Rajasthan Chief Minister Ashok Gehlot today called on the centre to devise a comprehensive and unified plan for the "smooth movement of migrant workers stranded across the country". In a series of five tweets, Mr Gehlot asked the centre to come up with a "planned strategy with a unified command structure... to facilitate movement of students and migrant workers".
Mr Gehlot's comments come a day after Uttar Pradesh Chief Minister Yogi Adityanath said his government would arrange buses to bring back migrant workers from the state stranded in other parts of the country.
"Since day one I have been saying a strategy must be devised for the smooth movement of migrant workers stranded across the country... unfortunately there is no clarity on the same," Mr Gehlot said.
"Planned strategy, unified command structure can be more fruitful than unofficial communication to states by offices like Home Ministry and Cabinet secretariat to facilitate movement of students and migrants," he added.
Lakhs of migrant workers, daily labourers and students were left stranded after last month's lockdown to break the COVID-19 chain of transmission. Many were forced to walk hundreds, often thousands of kilometres, home amid the shutdown of public transportation, triggering a humanitarian crisis.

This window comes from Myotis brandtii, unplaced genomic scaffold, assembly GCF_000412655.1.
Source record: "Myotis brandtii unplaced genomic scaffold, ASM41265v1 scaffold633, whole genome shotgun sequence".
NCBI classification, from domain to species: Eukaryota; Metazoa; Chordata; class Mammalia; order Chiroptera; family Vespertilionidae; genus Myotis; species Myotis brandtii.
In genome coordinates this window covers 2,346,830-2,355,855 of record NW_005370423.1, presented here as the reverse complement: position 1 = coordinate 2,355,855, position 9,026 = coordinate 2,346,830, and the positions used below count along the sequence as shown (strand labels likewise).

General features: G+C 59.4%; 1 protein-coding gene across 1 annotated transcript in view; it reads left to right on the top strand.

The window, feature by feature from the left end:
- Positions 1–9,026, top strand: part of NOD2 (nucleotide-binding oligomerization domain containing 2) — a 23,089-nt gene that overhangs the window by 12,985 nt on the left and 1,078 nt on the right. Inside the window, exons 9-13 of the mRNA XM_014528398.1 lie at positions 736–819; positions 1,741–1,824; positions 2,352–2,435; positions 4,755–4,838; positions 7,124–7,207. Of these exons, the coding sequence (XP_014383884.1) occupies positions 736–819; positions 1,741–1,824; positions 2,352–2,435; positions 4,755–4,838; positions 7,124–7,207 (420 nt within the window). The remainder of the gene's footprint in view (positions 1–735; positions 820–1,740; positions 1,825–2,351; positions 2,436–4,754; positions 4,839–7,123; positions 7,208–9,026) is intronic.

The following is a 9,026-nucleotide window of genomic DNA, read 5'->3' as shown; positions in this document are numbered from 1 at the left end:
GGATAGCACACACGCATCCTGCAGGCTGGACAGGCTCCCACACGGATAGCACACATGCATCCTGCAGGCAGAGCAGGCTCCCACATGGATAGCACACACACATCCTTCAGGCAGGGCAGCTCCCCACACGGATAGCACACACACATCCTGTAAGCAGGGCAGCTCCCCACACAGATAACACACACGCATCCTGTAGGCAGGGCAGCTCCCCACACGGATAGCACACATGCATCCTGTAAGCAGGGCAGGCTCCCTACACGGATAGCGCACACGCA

Last month, as the crisis threatened to spiral out of control with thousands of migrants descending on an interstate bus terminus in Delhi, the centre allowed states to run public buses to bring them back home.
Shortly after, the centre directed states to seal borders and encourage migrants to stay where they were by offering them food and shelter.
Despite the centre's directive the migrant exodus has continued to make headlines, with thousands defying the lockdown to converge outside Bandra Railway Station in Mumbai, after rumours of special trains to take them home.
The centre, which has come under criticism for its handling of the exodus and has been accused of improper planning in the implementation of the lockdown, has not yet come up with a plan to allow migrants to return home.
It has, however, allowed a limited reopening of shops in neighbourhoods and residential areas, more than a month after the nation went into a lockdown to curb the spread of the coronavirus.
Late on Friday, the Home Ministry said retail shops (kirana stores) could start operations with the staff number reduced by 50 per cent, while also requiring appropriate social distancing, wearing of masks and gloves during work. The sale of liquor and other non-essential items will continue to be prohibited, and no shops in large market places, multi-brand and single-brand malls will be allowed to open.
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